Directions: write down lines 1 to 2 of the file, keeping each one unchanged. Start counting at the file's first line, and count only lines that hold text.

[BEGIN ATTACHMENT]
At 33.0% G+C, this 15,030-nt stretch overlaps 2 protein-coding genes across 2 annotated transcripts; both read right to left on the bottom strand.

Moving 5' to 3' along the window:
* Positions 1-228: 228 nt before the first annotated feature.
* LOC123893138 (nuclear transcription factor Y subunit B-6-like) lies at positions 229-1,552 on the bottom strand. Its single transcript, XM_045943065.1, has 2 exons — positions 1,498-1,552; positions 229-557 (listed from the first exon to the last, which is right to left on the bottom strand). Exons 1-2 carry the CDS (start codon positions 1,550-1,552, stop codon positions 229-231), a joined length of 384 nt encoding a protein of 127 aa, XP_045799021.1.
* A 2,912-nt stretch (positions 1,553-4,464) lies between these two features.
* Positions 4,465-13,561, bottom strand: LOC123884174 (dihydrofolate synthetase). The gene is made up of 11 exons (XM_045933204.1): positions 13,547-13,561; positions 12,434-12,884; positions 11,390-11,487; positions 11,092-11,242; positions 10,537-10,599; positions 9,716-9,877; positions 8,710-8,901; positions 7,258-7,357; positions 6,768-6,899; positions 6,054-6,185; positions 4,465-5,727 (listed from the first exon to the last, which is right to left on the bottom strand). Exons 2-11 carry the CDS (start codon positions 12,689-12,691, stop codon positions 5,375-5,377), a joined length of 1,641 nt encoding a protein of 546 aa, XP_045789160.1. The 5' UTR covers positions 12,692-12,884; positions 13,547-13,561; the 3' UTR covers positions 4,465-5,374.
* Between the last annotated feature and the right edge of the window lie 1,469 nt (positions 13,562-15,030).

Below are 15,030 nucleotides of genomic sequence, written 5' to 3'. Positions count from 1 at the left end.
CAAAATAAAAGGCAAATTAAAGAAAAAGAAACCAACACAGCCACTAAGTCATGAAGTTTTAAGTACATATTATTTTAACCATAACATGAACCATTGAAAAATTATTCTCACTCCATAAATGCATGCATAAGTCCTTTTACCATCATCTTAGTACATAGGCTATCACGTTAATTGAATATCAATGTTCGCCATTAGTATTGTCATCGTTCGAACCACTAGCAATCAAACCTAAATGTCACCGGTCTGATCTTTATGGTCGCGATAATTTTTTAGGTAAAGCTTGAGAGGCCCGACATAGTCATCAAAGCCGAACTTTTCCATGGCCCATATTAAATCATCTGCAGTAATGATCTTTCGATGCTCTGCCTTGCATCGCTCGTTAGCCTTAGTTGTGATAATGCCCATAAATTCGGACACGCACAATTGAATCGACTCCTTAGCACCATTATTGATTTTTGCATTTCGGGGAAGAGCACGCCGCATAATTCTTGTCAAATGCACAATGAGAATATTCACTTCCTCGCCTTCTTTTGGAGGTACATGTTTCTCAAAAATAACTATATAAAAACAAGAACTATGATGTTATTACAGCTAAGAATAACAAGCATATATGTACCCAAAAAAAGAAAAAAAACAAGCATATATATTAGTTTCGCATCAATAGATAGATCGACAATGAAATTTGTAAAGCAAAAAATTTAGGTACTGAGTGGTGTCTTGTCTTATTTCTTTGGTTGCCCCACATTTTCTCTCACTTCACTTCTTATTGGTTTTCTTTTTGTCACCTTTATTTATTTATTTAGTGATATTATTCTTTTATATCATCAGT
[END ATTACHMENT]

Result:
At 33.0% G+C, this 15,030-nt stretch overlaps 2 protein-coding genes across 2 annotated transcripts; both read right to left on the bottom strand.

Moving 5' to 3' along the window: